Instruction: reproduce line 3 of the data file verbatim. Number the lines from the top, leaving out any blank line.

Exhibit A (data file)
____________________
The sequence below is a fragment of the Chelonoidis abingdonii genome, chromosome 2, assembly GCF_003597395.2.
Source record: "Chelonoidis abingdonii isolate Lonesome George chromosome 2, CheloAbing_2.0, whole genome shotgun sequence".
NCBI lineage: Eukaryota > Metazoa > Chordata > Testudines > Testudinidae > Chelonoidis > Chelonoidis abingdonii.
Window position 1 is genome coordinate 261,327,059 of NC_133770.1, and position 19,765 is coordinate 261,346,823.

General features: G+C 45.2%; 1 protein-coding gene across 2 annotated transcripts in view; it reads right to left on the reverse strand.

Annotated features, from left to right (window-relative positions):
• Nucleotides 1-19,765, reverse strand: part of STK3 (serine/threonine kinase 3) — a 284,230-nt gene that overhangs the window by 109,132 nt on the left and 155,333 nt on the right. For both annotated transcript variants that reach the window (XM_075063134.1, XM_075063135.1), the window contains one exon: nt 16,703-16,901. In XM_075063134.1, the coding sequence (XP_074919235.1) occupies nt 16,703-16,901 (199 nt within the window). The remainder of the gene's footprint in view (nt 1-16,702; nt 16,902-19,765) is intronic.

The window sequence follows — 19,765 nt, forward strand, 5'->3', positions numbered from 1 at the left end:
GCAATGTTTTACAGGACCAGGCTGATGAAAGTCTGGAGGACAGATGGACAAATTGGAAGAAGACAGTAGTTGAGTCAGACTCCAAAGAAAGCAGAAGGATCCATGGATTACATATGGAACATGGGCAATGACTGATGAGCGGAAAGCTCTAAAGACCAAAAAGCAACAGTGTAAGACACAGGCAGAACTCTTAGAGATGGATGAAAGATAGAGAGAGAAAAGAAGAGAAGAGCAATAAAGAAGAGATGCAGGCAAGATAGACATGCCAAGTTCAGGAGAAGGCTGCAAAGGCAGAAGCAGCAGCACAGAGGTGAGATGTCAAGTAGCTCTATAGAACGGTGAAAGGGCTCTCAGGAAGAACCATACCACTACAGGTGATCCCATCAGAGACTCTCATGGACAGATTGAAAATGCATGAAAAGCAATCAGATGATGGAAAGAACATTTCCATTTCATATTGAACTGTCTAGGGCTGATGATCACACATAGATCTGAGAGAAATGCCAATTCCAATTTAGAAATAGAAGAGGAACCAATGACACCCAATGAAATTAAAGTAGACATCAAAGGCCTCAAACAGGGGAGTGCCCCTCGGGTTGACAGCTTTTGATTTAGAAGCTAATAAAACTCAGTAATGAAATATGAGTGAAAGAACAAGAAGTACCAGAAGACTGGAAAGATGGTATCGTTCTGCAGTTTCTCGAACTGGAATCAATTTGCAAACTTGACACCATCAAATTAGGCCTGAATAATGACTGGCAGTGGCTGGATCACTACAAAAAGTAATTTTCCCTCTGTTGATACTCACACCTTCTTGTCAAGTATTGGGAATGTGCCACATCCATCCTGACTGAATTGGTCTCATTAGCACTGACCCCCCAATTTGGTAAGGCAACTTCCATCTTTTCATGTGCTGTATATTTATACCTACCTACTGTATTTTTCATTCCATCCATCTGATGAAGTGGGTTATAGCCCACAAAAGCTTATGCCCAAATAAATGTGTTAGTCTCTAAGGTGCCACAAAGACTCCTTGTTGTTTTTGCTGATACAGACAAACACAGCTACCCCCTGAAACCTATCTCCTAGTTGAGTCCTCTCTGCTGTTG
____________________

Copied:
NCBI lineage: Eukaryota > Metazoa > Chordata > Testudines > Testudinidae > Chelonoidis > Chelonoidis abingdonii.